Not sure what the correct answers is, but if my boat I would probably have restrained the fat guy, with the help of the other crew, before he went suicidal.
Easy to be the Monday Morning Quarterback however, the Jury and the Judge should remember that also..
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Old 30-12-2018, 18:40   #83
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Re: Lost crew captain charged

Quote:
Originally Posted by FlyingScot View Post
A lot of good comments and unfortunate events like these help me think about what I should do as captain or even as crew on another boat. It is good that you think of how you will meet the exigent circumstance before it occurs. A formal risk matrix would be beneficial.

What I don't understand is how many people keep saying that the sea sickness is reason to turn around or head to the closest port. I understand that people can take 3 days to adjust. Should we always turn around if a crew person feels sick on day 2? If someone has experience at sea and on boats before mean we should give them more time or less time to acclimate?
Think of the sea sickness as a contributing factor, just one more link in the chain.

To answer your question, first recognize that not all people and and their conditions are the same. Again referring to a risk matrix, it may be best to not leave the dock with a particular person. As things progress, it may be the best course of action is to return to port ASAP.

Someone said the patch is prescription only. That means the drug would come with literature which describes, among other things, symptoms including discontinuing symptoms. The Captain should monitor the 'patient' whether directly or by assigning another crew to observe. Captain should have already had a plan of how to meet the circumstance before it gets out of hand.
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Old 30-12-2018, 18:58   #84
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Re: Lost crew captain charged

Quote:
Originally Posted by JPA Cate View Post
How I'm seeing this is that for amateurs, like me, one might not understand that the owner was "in distress, just about from the very beginning. One would do what one could to help the guy with his seasickness, perhaps not putting it together in one's own mind that this is "distress" and you should take him somewhere.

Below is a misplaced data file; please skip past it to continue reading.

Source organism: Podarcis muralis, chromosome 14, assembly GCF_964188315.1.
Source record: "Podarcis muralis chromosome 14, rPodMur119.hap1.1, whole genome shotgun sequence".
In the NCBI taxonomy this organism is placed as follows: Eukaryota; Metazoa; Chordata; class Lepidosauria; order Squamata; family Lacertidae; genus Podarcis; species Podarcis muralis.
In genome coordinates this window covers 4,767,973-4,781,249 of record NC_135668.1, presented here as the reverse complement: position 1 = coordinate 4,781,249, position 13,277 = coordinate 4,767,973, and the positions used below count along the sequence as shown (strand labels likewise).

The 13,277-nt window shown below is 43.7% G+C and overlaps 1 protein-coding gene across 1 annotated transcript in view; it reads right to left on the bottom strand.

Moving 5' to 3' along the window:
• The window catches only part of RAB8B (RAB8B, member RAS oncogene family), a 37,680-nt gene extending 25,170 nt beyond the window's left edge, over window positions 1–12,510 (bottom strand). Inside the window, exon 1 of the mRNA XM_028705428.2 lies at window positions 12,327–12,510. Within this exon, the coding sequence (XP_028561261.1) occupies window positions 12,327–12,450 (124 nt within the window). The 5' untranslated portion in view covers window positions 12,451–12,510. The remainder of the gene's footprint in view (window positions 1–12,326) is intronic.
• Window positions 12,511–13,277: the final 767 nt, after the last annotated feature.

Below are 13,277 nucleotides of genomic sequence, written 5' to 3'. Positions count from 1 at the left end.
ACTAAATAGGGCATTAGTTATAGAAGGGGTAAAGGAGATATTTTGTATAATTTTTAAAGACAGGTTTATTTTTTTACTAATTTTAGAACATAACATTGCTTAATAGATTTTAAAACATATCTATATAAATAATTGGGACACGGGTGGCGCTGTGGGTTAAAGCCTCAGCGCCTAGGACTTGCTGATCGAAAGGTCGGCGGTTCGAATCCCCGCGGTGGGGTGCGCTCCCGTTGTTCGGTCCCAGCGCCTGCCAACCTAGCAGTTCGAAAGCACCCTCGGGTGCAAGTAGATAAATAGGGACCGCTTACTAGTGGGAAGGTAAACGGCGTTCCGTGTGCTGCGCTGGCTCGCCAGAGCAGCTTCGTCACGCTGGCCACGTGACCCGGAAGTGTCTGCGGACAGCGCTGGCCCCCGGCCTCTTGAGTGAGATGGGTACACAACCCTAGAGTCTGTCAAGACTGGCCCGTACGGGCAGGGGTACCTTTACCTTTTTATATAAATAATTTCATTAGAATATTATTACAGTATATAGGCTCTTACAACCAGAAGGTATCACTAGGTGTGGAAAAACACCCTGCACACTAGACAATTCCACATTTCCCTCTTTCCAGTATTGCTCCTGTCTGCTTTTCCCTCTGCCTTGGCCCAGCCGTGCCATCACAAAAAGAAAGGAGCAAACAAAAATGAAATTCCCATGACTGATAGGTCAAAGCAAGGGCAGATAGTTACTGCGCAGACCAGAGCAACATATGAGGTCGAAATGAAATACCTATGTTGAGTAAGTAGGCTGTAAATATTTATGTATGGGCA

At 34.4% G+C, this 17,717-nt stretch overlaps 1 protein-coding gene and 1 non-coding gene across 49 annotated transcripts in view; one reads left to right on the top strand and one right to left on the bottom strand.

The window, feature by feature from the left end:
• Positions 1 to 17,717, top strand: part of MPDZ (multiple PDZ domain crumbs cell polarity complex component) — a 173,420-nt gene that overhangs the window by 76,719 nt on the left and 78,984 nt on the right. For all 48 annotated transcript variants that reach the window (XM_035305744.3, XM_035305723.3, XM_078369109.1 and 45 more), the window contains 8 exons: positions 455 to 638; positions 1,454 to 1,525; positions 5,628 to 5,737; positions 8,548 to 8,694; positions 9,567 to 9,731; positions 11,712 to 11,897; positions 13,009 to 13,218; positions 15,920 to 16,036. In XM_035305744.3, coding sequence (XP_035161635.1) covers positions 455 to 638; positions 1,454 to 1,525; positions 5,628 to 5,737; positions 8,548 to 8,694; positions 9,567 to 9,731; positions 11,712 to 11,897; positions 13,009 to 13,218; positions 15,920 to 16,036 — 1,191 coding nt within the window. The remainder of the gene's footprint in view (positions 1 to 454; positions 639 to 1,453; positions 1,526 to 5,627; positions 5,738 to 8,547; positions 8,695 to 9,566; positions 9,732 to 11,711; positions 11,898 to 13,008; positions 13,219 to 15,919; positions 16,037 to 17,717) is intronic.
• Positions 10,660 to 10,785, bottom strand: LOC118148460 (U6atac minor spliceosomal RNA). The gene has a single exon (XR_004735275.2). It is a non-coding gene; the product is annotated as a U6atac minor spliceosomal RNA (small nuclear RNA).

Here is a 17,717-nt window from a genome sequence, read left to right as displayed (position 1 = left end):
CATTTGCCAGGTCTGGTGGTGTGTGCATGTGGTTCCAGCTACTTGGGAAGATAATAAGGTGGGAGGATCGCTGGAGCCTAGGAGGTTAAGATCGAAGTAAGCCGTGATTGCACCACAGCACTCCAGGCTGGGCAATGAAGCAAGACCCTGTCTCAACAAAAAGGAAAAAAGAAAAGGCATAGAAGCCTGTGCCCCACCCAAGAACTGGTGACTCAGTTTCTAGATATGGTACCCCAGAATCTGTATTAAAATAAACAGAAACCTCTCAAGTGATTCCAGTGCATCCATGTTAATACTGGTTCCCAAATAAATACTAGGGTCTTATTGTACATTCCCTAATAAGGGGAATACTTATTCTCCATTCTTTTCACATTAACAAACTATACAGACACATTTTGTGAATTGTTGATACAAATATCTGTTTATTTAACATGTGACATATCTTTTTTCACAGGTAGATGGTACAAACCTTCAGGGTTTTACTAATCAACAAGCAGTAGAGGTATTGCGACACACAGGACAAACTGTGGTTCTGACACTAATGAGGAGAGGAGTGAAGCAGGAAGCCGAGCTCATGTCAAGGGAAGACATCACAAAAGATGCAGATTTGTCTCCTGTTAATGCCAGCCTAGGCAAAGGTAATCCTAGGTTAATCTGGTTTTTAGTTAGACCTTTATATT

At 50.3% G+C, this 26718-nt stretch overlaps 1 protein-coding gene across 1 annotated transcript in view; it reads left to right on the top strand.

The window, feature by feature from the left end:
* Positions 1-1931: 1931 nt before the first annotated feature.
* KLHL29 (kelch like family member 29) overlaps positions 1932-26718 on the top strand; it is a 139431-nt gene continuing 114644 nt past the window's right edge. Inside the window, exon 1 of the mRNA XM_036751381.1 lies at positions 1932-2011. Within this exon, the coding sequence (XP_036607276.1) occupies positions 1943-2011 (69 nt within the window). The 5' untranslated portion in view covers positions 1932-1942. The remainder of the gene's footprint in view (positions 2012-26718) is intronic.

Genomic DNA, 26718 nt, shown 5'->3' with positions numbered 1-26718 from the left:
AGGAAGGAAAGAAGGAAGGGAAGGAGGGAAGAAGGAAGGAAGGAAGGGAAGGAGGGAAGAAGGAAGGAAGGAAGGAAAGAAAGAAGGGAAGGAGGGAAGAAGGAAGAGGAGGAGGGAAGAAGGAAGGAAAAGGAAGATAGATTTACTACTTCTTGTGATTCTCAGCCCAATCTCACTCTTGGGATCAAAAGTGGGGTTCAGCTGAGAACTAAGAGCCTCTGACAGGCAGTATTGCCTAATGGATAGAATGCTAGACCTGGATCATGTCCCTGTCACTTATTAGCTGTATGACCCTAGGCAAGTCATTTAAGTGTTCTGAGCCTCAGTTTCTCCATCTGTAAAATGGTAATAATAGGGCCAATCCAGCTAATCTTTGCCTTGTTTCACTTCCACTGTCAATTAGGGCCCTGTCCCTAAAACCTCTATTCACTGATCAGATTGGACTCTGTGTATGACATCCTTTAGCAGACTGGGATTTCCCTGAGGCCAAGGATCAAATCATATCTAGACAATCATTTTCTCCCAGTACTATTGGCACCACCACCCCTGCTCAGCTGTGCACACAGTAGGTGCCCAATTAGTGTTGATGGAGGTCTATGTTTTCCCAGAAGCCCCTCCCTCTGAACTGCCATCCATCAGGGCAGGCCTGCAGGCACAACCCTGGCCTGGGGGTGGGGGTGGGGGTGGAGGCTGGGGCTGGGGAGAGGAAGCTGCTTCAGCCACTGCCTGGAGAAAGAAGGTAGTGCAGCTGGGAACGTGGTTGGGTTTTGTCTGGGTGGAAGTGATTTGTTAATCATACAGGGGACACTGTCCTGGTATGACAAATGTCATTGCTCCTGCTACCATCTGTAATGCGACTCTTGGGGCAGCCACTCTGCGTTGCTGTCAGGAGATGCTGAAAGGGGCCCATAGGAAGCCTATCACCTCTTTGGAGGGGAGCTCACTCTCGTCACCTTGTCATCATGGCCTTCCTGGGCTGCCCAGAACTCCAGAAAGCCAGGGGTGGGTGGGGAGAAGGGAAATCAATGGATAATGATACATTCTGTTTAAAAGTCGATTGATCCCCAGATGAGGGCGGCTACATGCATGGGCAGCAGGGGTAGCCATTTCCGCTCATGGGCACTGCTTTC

But the moment he becomes violent he is a "danger to others", and the moment his feet leave the deck, he's a "danger to himself". It is the lack of perspective on the captain's part, possibly his adrenalin rush when attacked impaired his ability to consider the situation from a proper skipperly point of view.

Boatie's had training (you don't skipper large vessels without it). He wrote: "He then failed in his duty of care by not heading for shore after 24hrs at sea observing the continuing distress the man was suffering.. each following day in my opinion was a repeat offense and a cumulative failure of care which worsened his condition and led up to the tragedy."

The issue of the scop patches is interesting. Had my doctor at the time not advised me to try them ashore before going out on the water because of the hallucination problem, I wouldn't have known. If you've never seen someone hallucinate before, you might not understand what you were seeing, nor the need to remove the patch. They're effective, used properly, for 3 days. Removal would not reverse the process fast. What has got into your blood stream's there, and its effectiveness would taper off over time. If what this is mostly about is a bad reaction to scop, then what a tragedy that the owner lost his life because of it, as well as the skipper losing his freedom and possibly his livelihood.

Even we amateurs could get caught up in the duty of care problem. One would need to guard against just reacting to someone acting annoying and belligerent, and understand that behavior as "distress". I think one should understand it that way, I just don't know if i might get caught up in the emotions of the situation and behave incorrectly. We do have the duty of care, too, just like a professional.

Even I, though, would understand the need to try to rescue the one who went overboard.

Ann
Ann, in reading your good comment I am reminded of a written out risk matrix that I have. It is for aviation but would be well suited for mariners. Its around here somewhere, I should look for it, it is fairly concise.

It goes like this (modified for sailing): Preparing to cast off the dock - 1; with unknown/less familiar crew - 3; in inclement/building weather - 5; at night - 5; overnight passage - 5; all systems fully functioning - minus1; some systems less functioning/inoperable - 3...etc. Add up the numbers, the higher the total number, decide whether to accept the risk.

Anchor(s) and rode well capable and secured, sufficient fuel + reserves for ALL engines, proper clothing and gear for all anticipated conditions for all persons, etc can be added and assigned a numerical value which correlates to the risk level of each factor. State of readiness of each factor can be expressed by a numerical value.

In the aftermath we can see there was some multi-dimensional distress aboard that vessel. The burning question yet unanswered is where was the mind of that experienced Captain? It seems that to say it was complacency is woefully inadequate an answer.
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Old 30-12-2018, 20:22   #85
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Re: Lost crew captain charged

There is a weird vibe here regarding the discussion of this weird tale.
We have a professional mariner solution stated as MOB/SAR no-matter-what versus an amatuer cruiser good-riddance philosophy. The best question is: what would you have done? I suspect the answer is not so black and white.